Adult beverages are one of the faster growing categories at Wal-Mart Stores and one of the ways the retail giants seeks to woo Millennials.
But Texas law prohibits publicly held corporations from selling hard liquor or spirits. Wal-Mart is opposing that law with a suit recently filed in federal court, according to reports from Bloomberg News.
“Our Texas customers want added convenience when shopping for adult beverages. However, the current law prohibits publicly-owned businesses such as Walmart from offering spirits to its customers. This is counter to Texas’ belief in free enterprise and fair competition, limits our customer’s choice and keeps the price of sprits artificially high, all of which harm Texas consumers. Walmart believes the law needs to be changed to provide a fair and level playing field so we can offer our customers a full assortment of adult beverages as part of a convenient and comfortable shopping experience.," Wal-Mart spokesman Lorenzo Lopez noted to The City Wire in an email.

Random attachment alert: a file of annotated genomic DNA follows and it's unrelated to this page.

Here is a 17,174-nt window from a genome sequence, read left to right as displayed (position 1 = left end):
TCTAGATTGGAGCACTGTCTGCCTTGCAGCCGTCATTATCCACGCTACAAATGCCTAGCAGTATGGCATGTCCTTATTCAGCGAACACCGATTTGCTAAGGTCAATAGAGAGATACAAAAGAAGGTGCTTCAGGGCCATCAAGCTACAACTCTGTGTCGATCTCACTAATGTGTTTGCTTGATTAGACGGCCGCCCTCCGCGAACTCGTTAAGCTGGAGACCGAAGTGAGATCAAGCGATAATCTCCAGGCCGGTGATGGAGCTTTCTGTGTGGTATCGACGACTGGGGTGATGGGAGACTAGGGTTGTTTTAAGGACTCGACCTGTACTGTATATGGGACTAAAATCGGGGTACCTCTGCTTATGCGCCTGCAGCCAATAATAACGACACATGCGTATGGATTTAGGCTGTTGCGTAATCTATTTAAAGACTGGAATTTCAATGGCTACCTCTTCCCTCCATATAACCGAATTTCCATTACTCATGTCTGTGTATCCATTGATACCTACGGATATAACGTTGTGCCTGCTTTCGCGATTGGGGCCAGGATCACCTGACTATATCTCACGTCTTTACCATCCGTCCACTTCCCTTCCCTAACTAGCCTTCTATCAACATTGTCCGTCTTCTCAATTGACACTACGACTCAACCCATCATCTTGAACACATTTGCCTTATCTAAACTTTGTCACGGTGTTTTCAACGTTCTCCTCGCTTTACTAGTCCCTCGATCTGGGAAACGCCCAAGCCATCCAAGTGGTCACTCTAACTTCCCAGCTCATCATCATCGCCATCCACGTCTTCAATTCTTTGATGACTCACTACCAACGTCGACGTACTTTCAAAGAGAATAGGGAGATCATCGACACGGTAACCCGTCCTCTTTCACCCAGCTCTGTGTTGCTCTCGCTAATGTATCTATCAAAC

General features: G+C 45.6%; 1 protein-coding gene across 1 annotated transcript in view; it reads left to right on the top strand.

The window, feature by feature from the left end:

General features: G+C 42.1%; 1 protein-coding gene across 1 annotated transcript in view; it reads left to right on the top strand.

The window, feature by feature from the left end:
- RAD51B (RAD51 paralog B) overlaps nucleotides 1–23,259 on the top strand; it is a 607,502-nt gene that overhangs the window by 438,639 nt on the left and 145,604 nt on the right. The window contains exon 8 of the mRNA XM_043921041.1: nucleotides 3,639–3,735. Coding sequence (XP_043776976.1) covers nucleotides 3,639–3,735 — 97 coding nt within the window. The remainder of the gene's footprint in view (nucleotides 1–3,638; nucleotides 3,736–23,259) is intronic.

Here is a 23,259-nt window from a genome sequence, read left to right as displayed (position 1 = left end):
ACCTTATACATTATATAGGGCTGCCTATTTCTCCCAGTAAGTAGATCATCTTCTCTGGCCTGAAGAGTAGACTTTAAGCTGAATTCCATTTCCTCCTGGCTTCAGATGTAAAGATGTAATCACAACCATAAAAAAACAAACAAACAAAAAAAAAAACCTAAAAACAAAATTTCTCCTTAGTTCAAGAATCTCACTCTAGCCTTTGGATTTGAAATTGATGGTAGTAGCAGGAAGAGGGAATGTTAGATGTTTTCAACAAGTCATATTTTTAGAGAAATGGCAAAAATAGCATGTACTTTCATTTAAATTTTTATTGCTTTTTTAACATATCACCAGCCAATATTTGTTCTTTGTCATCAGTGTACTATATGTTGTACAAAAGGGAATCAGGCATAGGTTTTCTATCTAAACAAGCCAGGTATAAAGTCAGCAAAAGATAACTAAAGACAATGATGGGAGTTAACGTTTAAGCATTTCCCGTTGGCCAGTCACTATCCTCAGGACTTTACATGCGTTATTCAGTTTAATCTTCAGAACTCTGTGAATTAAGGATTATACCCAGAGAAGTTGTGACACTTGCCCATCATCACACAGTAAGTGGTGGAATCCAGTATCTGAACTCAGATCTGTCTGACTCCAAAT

Here’s what Wal-Mart said about its inability to sell us vodka, scotch and other adult spirits in an open letter dated Dec. 4 to the Beer Alliance of Texas:
“This restriction is not only unconstitutional, but also inconsistent with free market competition and consumer choice — principles in which Texans strongly believe and steadfastly support,” Gerard Dehrmann and Silvia Azrai Kawas, Wal-Mart vice presidents, noted in the letter.
Wal-Mart ran into similar roadblocks in Arkansas as its home state only allows one liquor store permit per company. Wal-Mart opened a liquor store in its Sam’s Club in Fayetteville. It sells beer and wine in its other facilities located in “wet” counties.
In Texas, Wal-Mart has gotten around the law by contracting with another company to open a liquor store that’s attached to Sam’s Clubs. The Dallas Morning News reports that in these instances the liquor stores must have a separate entrance and leases space from Sam’s Club.
Bloomberg reports that Wal-Mart told the distributor trade group, a powerful lobby in Austin, that it didn’t want to disrupt the state’s sales system and that it counted on “strong partnerships” with the companies.